Thursday 16 March at 7:30pm
(Doors open 7pm)
Historian, professor, and author Hakim Adi (African and Caribbean people in Britain: A History) explores the story of African and Caribbean people in Britain, covering the period from when St Mary Magdalene’s church was built to the first world war (1878 – 1919). Adi outlines significant world events during this period and the connected issues.
The talk will be followed by a Q&A with A.S. Francis.
About Hakim Adi
Prof. Hakim Adi is Professor of the History of Africa and the African Diaspora at the University of Chichester. Hakim was the first historian of African heritage to become a professor of history in Britain. In January 2018, he launched the world’s first online Masters by Research (MRes) programme on the History of Africa and the African Diaspora. Hakim is also the founder and consultant historian of the Young Historians Project .
Hakim has appeared in many documentary films, on TV and on the radio. He has also written widely on the history of Africa and the African Diaspora. His latest book is Africa and Caribbean People in Britain: A History, published by Penguin in 2022 – which will serve as a foundation for Adi’s talk, where he will explore several important themes and stories covered in the book. Other books by Hakim, include Pan-Africanism and Communism: The Communist International, Africa and the Diaspora, 1919-1939, Pan-Africanism: A History and, as editor Black British History: New Perspectives and Black Voices on Britain. As well as history books for children such as The History of African and Caribbean People in Britain and African Migrations.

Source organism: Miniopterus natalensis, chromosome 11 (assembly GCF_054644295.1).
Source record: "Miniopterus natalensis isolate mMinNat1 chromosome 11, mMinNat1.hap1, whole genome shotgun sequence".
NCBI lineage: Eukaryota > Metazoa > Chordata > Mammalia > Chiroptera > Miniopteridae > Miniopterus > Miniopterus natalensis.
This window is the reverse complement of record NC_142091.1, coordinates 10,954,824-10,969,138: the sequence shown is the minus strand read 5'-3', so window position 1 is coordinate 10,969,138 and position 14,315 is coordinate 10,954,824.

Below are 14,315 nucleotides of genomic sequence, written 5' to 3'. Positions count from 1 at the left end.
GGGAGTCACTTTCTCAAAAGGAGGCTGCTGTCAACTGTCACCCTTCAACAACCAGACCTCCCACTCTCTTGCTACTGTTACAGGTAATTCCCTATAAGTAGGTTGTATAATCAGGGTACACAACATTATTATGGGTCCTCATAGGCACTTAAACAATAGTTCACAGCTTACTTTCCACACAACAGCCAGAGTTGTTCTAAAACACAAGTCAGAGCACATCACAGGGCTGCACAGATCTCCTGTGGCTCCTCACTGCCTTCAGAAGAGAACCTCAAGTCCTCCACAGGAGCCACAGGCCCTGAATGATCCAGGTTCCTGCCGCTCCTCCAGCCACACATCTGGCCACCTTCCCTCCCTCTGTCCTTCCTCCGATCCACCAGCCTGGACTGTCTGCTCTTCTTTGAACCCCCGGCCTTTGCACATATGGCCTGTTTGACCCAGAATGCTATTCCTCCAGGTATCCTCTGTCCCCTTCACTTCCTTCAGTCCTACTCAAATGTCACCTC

About A.S Francis
A.S. Francis is a PhD student at the University of Chichester, researching women’s involvements in Britain’s Black radical organisations during the 1960s-1980s, and the development of a Black women’s movement. In addition to this PhD research, Francis is in the process of writing a publication celebrating the longstanding and far-reaching activism of Gerlin Bean, which is set to be published by Lawrence & Wishart as part of a series of publications about Black Radical women. She is also a consultant to the Young Historians Project, member of the History Matters collective and co-founder of the History Matters Journal.
The evening is a part of Grand Junction’s Our Shared Heritage talks programme which explores themes from the late Victorian period, when St Mary Magdalene’s was built, from different and diverse perspectives.
Our Shared Heritage celebrates the part that Black, Arab, and Asian people and cultures have played in London’s history.